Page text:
Championing and investing in Community Land Trusts
Melissa has been a strong proponent of community stewardship of land as a means of sustaining affordable housing. As a result of Melissa’s support, as well as advocacy from many local nonprofit developers, the City’s Department of Housing Preservation and Development (HPD) initiated a process to qualify groups across the city to create Community Land Trusts (CLT’s). Under the CLT model, non-profit community organizations retain ownership of the land beneath the development projects to ensure their permanent affordability.

The implementation of a community land trust emerged as one of the priorities of the East Harlem Neighborhood Plan. To launch this major effort, Melissa allocated $500,000 in capital funds for the East Harlem/ El Barrio Community Land Trust (EHEBCLT), which is comprised of local residents and stakeholders invested in renovating city-owned buildings in disrepair and transforming them into permanently affordable housing for low and moderate income residents.

Funding for the East Harlem Center for Living and Learning
By appropriating $1,778,000 in funding, Melissa backed another innovative partnership between the local nonprofit DREAM, private developers and the City that delivered 100% income-targeted housing in the East Harlem Center for Living and Learning. This mixed-use development provides:

  • 89 affordable units –known as Yomo Toro Apartments
  • the DREAM K-8 charter school, with dedicated seats for NYCHA residents
  • 6,000 square feet of office space for not-for-profit organizations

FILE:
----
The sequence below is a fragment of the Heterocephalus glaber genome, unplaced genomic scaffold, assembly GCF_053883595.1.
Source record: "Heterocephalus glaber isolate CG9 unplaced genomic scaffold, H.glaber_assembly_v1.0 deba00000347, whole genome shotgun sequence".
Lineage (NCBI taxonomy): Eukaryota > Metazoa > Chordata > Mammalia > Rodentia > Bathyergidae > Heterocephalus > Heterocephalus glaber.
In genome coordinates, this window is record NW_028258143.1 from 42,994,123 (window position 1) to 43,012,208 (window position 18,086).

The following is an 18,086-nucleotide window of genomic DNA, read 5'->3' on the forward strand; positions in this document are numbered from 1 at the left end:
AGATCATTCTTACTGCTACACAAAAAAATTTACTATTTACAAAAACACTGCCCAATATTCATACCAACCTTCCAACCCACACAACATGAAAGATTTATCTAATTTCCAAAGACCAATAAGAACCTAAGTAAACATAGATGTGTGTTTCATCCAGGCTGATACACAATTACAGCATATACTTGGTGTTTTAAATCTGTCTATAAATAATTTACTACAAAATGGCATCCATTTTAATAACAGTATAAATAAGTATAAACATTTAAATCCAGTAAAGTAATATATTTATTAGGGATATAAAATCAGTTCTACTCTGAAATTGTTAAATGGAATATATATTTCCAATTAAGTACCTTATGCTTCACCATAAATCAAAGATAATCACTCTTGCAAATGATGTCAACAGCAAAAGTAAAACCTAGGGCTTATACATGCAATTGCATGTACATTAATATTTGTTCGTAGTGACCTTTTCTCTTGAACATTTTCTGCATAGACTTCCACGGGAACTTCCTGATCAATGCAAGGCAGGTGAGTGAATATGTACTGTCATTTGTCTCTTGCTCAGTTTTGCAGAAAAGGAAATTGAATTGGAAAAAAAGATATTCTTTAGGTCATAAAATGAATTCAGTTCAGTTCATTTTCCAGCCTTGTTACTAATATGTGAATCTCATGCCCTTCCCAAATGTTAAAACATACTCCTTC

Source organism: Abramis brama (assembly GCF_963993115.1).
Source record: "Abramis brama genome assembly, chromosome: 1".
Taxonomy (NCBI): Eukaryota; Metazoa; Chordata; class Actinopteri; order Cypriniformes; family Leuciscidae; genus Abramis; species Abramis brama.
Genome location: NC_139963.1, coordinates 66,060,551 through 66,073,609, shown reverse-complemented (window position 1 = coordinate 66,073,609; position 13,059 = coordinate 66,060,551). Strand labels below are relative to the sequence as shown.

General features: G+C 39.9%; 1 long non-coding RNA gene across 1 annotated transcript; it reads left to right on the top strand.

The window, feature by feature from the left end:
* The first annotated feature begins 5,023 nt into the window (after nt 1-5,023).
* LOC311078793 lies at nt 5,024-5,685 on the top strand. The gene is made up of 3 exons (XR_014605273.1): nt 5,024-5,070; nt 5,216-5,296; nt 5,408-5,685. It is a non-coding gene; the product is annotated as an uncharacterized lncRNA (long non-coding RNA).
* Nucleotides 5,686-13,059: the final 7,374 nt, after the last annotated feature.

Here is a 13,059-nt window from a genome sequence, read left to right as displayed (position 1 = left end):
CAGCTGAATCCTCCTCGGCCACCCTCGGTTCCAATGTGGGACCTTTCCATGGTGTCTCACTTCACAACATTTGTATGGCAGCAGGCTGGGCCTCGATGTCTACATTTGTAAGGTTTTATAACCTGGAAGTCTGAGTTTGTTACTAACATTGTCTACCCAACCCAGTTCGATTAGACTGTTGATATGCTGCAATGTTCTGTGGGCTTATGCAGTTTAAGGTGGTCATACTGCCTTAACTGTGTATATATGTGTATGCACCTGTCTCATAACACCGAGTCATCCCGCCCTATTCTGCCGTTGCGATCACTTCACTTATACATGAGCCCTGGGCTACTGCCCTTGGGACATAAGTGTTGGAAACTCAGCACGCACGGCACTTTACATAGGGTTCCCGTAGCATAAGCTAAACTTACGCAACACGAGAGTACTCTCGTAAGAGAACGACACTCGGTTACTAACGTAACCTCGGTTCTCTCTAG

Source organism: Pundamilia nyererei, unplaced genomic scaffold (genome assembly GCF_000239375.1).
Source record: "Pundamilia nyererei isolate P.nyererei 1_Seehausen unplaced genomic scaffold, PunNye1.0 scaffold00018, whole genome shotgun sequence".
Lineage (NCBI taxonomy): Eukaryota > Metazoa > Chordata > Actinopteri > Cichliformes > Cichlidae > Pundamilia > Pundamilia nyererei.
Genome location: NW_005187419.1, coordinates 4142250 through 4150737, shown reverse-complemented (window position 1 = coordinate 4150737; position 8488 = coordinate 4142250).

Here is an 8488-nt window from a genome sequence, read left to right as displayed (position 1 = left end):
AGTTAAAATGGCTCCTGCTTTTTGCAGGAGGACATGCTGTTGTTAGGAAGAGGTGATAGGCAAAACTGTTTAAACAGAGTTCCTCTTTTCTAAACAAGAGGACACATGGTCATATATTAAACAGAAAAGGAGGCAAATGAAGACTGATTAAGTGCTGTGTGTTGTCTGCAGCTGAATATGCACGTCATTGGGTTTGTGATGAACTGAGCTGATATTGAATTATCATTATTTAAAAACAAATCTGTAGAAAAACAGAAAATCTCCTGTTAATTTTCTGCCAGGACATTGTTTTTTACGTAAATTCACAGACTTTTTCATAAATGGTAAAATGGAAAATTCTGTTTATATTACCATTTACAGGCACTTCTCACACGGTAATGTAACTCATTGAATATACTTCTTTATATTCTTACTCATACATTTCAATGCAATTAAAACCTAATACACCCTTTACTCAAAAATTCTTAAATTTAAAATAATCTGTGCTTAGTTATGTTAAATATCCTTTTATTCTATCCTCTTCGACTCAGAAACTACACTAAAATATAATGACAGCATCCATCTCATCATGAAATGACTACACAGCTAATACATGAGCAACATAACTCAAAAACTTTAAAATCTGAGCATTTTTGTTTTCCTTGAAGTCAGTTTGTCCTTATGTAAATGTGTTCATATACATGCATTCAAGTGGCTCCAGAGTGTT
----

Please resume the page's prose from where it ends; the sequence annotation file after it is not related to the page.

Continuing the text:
• an adjacent renovated park

Because the Center sits on once vacant NYCHA land at George Washington Houses, residents of that development were given priority in the housing lottery selection. All apartments are allocated to residents earning 40% to 60% of the Area Median Income (AMI).

Negotiating Lexington Gardens II
Under a land use agreement that Melissa negotiated with the City’s Department of Housing Preservation and Development (HPD), Lexington Gardens, an existing affordable housing development on Lexington Avenue between 107th and 108th Streets, will be expanded with approximately 400 new units of affordable housing and space for two neighborhood institutions. In keeping with recommendations of the East Harlem Neighborhood Plan, Melissa successfully advocated to ensure that 20% of the units would be affordable to residents earning up to $25,750. Additionally, the District 8 team secured new permanent locations for both Union Settlement Association and the Northside Center for Child Development.

But prior to even considering any expansion of Lexington Gardens, Melissa insisted that the developers — Tahl Propp — engage in a preservation deal on their existing buildings. As a result of her negotiation, they delivered on preserving low-income housing at:

  • 1775 Houses, 107-129 East 126th Street (255 Units)
  • AK Houses, 112-126 East 128th Street (157 units)
  • Lexington Gardens, 127 E. 107th Street (107 Units)
  • MS Houses, 107-123 East 129th Street (131 Units)

Taking care of seniors at Borinquen Court
Recognizing the need for affordable housing for our senior population in the Bronx, Melissa supported a proposal by the West Side Federation for Senior and Supportive Housing (WSFSSH) to not only fully rehabilitate Borinquen Court on East 138th Street for its existing residents, but to also build more than 350 new units of affordable senior housing on the site. She invested $2 million in capital funds in the project, and also supported a land use measure to facilitate this development.